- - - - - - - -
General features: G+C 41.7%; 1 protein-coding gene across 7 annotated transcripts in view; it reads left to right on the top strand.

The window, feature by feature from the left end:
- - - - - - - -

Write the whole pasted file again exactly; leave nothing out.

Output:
General features: G+C 41.7%; 1 protein-coding gene across 7 annotated transcripts in view; it reads left to right on the top strand.

The window, feature by feature from the left end: